To Pick a Colour…

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One of the joys of working with antiques is seeing a piece transform and come back to life, all with a simple change of upholstery.  It is incredible to see how much a chair’s carved or gilded appearance can be enhanced with the right colour fabric.  We thought we would share two examples of chairs we reupholstered to show you just how effective this simple change can be.

Back in the eighteenth century, the role of the upholsterer was just as valued as the work of the cabinetmaker–and in some cases, the upholsterer’s work was more important.  The upholster would take into account a number of aesthetic factors, including colour, texture, and pattern.

While it is always an antique dealer’s dream to find a chair with its original upholstery, this is often an elusive goal.  Due to wear and tear over the years the upholstery is often replaced.  Therefore, there is no conflict of interest in replacing more modern upholstery with the selection of your choosing.

A Pair of Gainsborough Chairs: From Black to Yellow

This attractive pair of library chairs, also known as Gainsborough chairs, are very well proportioned with the generous breadth of the seat and shaped back.  The carved mahogany details, including the carved roundels on the hand rests and square channeled and beaded front legs, give life to the frames.  Here are the chairs shown in black moire.


A pair of George III period mahogany Gainsborough chairs upholstered in black moire, Mackinnon Fine Furniture Collection

Moire refers to fabric with a wave or watered appearance and has been used throughout the Georgian era in silk for dresses, trimmings, and upholstery.

The simplicity of the black textile provides a contemporary look to the chairs and allows the carved details to stand out.

Following a more traditional approach, we upholstered the Gainsborough chairs in yellow damask.


A pair of George III period mahogany Gainsborough chairs upholstered in yellow damask,  Mackinnon Fine Furniture Collection

Along with red, green, and blue, yellow was one of the most popular colours to use in interiors both for entire room schemes and specific pieces of furniture.  Damask is a woven fabric featuring a continuous repeating pattern that was highly valued in Georgian England.

The yellow brings out the golden hue of the mahogany while also providing a greater contrast between the frame and the upholstery.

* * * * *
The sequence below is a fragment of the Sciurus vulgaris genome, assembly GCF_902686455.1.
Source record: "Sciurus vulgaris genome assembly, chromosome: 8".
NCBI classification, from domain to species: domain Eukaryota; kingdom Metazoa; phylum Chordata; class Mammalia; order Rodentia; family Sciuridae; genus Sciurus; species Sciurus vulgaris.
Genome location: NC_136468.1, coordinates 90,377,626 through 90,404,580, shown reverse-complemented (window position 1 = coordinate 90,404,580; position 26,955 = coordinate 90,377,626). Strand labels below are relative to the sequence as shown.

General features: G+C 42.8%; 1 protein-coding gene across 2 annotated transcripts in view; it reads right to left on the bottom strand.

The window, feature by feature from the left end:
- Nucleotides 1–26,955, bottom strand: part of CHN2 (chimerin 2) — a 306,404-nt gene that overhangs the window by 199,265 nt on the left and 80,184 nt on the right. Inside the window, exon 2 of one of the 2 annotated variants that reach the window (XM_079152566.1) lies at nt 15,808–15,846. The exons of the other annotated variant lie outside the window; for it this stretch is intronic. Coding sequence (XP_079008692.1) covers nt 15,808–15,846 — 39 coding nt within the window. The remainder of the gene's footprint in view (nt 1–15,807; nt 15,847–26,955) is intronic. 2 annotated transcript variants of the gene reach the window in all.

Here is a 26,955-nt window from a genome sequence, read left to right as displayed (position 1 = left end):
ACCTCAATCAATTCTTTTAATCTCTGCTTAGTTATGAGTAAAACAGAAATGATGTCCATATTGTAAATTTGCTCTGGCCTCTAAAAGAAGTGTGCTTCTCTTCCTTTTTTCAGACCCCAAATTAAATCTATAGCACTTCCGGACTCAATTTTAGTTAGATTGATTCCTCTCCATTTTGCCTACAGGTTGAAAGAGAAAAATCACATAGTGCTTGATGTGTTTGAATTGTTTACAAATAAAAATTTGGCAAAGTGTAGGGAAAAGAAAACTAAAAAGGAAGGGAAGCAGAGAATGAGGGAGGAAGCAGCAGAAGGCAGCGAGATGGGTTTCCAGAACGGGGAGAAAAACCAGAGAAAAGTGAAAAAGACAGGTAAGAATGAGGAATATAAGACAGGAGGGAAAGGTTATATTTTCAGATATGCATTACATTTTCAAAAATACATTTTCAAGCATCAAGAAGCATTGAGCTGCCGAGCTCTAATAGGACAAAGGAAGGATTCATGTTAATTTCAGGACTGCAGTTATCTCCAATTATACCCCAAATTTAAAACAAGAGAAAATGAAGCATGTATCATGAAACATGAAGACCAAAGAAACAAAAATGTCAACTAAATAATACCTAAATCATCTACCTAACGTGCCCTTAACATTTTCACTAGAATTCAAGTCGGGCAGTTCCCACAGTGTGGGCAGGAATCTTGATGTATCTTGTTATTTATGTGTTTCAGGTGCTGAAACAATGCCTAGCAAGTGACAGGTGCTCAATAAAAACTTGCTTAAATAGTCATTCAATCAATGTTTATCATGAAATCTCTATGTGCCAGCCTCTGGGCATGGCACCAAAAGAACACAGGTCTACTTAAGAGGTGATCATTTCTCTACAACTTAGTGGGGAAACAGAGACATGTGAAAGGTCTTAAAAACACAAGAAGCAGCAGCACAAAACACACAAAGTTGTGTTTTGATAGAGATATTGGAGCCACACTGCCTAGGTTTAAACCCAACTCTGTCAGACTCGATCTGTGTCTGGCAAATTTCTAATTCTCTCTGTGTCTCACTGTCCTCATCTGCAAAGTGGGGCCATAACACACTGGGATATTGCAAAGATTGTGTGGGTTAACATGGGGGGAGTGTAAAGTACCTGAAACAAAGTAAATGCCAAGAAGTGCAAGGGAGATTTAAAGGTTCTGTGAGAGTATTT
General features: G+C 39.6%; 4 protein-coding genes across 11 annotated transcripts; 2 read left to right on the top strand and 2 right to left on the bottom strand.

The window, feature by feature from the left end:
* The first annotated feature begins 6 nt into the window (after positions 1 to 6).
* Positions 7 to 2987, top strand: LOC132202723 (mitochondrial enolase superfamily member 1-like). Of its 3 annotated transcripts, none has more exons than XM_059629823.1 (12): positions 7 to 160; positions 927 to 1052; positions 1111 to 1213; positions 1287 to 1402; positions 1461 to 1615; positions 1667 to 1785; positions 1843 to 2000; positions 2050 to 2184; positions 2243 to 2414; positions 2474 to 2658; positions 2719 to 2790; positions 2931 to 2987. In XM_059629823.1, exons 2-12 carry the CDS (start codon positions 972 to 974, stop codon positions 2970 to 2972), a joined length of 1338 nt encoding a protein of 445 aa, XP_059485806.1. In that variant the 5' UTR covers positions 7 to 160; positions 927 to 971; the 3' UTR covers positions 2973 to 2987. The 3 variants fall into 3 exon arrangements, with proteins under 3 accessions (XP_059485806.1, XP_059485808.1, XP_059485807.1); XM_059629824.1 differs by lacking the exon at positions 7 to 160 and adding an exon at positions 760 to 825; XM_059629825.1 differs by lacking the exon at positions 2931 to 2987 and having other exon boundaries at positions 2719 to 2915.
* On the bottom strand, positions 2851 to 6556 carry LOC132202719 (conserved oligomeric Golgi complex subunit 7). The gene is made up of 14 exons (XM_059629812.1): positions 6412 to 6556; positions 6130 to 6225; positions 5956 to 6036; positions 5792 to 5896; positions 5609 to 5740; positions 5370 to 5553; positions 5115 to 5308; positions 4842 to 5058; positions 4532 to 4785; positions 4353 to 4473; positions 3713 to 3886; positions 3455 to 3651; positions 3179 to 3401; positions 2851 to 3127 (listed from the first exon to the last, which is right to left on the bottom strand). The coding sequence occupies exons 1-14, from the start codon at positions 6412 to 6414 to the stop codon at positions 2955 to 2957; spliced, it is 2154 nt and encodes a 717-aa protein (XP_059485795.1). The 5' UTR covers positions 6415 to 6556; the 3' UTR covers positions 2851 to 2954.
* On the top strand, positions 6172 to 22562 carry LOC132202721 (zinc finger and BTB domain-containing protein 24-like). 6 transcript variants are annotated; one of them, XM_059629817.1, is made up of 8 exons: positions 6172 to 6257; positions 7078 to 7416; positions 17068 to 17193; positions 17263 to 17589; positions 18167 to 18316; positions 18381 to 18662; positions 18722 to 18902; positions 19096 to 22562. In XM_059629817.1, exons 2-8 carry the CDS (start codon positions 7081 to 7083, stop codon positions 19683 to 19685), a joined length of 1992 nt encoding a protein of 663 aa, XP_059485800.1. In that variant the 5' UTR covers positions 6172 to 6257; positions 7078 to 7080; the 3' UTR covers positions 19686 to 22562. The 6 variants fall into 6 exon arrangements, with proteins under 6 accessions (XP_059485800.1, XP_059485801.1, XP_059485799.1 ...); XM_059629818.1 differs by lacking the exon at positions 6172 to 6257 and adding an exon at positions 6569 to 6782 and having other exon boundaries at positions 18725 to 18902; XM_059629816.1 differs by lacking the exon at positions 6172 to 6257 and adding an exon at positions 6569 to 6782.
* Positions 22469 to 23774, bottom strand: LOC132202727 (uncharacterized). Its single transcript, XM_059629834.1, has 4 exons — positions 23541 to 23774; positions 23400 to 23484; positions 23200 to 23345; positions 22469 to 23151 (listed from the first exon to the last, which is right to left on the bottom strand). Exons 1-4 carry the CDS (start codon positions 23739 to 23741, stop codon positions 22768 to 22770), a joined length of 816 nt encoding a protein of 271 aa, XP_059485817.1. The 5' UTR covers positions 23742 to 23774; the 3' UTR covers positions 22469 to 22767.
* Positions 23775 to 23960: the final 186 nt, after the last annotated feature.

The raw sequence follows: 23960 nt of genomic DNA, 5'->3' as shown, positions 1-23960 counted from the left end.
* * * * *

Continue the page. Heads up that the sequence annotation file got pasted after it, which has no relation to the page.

A Pair of Giltwood Armchairs

While the previous example focused on a pair of chairs in mahogany, our next example focuses on the upholstery on a pair of giltwood chairs.  With giltwood pieces, we want to highlight the golden hues as well as the carving of the frames.

This pair of giltwood chairs from our archive is fantastic: the chairs embody the taste and style of leading Georgian cabinetmakers, Ince & Mayhew.  The shield-shaped giltwood frames are surmounted by tied ribbons that elegantly cascade down the frame in a naturalistic manner.  The seat is centred by a sunflower and surrounded by a fluted frieze , and the legs are similarly fluted.  The overall silhouette of the chairs is harmoniously balanced with the sweeping curve of the arms and the back legs.

So the question is: how to upholster the pair?  What if you had to choose between red and brown?


One of a pair of George III giltwood armchairs attributed to Ince & Mayhew upholstered in red moire, Mackinnon Fine Furniture Archive

The regal nature of the red moire makes it an obvious choice to enhance the richness of this pair of important chairs.


One of a pair of George III giltwood armchairs in the manner of Ince & Mayhew upholstered in brown damask, Mackinnon Fine Furniture Archive

Brown damask, although it may not be an obvious choice, does a fantastic job at making the gilding stand out and highlight the decoration.

Ultimately, the choice is entirely personal.  Fabrics should be chosen to complement the chair as well as their intended interior.  With so many fantastic modern fabric houses, picking fabric can be an adventure: both for you and your chairs.


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